The early reviews are in on the new George W. Bush administration. It has all the elements of the classic horror story: a predictable plot, familiar villains and an unshakable sense of déjà vu. On the following pages, we take a look at Bush's nominees and appointments, a diverse cast of characters in every way but ideology. Left to their own devices, this collection of unrepentant cold warriors, anti-choice extremists, Wise-Use desperados and corporate shills (as well as a couple of reasonable old-fashioned conservatives) could make for a harrowing next four years.

Can the forces of good thwart this evil plan? Well, as In These Times went to press, thousands of townspeople were taking their torches to Washington to protest Dubya's inauguration, making one thing clear: There will be no honeymoon!

Craig Aaron


Here are some of former Michigan Sen. Spencer Abraham's qualifications for being energy secretary in the Bush administration: He has tried three times to abolish the department. In last year's election--which he lost--he received far more campaign contributions from the auto industry than any other member of Congress, and nearly tied for the most contributions from the energy and natural resources sector.

But that's not all. An ardent defender of the auto industry and internal combustion engine, he also has opposed higher fuel-efficiency standards for cars, sport-utility vehicles and light trucks. Last year he pushed for legislation to suspend federal taxes on gasoline. He favors drilling for oil in the Arctic National Wildlife Refuge. He also fought reform of the system that had long permitted oil companies to pay minimal royalties for oil from public lands. Against both Republican and Democratic politicians in Nevada, he has pushed for storing nuclear waste in the Yucca Mountain site.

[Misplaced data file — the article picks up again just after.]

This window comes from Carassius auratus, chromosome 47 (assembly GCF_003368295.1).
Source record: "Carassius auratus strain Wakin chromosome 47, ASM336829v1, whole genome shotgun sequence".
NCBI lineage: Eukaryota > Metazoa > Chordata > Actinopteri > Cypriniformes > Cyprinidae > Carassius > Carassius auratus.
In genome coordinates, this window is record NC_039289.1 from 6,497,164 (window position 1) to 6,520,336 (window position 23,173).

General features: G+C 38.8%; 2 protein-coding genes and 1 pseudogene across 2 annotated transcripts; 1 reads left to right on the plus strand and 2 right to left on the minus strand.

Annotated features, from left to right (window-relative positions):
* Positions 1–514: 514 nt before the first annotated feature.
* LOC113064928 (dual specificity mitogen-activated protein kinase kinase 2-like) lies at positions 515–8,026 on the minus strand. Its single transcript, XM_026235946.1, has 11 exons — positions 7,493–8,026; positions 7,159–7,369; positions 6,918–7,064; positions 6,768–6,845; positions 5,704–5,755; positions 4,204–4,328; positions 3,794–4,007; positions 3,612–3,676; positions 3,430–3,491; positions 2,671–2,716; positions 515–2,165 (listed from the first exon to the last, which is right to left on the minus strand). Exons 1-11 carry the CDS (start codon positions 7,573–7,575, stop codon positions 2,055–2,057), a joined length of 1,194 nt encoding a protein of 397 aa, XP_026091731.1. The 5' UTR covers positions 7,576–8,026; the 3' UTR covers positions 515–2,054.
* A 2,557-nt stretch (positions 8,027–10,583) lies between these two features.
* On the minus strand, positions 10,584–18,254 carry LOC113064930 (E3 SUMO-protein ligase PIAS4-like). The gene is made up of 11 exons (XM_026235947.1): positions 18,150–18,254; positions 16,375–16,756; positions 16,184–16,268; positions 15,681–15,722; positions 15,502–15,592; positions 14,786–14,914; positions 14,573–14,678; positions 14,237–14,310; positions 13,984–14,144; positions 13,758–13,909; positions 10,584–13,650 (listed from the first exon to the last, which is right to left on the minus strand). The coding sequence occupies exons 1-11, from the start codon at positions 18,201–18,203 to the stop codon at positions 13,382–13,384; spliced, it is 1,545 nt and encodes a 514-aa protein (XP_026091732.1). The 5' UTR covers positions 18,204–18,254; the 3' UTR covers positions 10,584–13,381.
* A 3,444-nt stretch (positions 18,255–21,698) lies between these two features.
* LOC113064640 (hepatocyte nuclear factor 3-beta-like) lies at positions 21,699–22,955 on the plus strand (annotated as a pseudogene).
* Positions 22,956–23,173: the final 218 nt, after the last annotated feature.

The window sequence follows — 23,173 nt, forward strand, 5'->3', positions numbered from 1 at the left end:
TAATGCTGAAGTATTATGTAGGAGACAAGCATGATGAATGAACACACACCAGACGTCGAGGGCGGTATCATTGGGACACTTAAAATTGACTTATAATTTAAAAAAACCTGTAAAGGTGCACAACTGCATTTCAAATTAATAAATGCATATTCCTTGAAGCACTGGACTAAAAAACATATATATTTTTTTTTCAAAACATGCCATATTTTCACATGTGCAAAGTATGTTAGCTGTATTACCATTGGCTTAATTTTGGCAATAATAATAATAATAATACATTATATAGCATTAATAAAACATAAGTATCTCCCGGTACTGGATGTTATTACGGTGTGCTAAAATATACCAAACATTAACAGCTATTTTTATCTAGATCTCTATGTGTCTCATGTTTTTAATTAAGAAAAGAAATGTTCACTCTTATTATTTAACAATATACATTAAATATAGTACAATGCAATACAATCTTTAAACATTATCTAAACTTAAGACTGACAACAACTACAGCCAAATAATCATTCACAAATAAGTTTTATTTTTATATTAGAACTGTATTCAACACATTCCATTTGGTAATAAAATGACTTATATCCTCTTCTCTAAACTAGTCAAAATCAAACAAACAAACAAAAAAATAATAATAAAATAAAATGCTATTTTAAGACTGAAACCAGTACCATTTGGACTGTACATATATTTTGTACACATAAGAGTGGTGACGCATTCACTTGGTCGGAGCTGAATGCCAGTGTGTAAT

Just to be consistent, he also has voted against increased funding for solar and renewable energy. After his nomination by Bush, he talked about assuring the adequacy of supply of energy, but said nothing about conservation or energy efficiency. And in 1995, he voted against increasing home heating assistance for low-income families. His record on energy issues, as well as a wider range of environmental policies, has earned him the lowest possible rating from both the Sierra Club and the League of Conservation Voters.

Abraham may serve as energy secretary, but clearly Big Oil and its allies will be in charge. That is no surprise in this administration: Bush, Cheney, National Security Adviser Condoleeza Rice and Commerce Secretary Don Evans all have been executives or directors in oil industry firms, and many of Bush's most important contributors come from the oil industry. But despite Abraham's political-financial ties to the industry, even his supporters acknowledge that he has little experience with energy issues.

Although environmental organizations understandably have focused their fire on Interior Secretary-nominee Gale Norton, Abraham's views on environmental issues--such as protecting property owners from federal regulatory "takings"--and his likely energy policies pose a similar threat to the environment. But Abraham's policies are likely to have destructive economic consequences as well by keeping the United States on an unsustainable course, emphasizing consumption of nonrenewable energy rather than higher-efficiency and renewable sources of energy.


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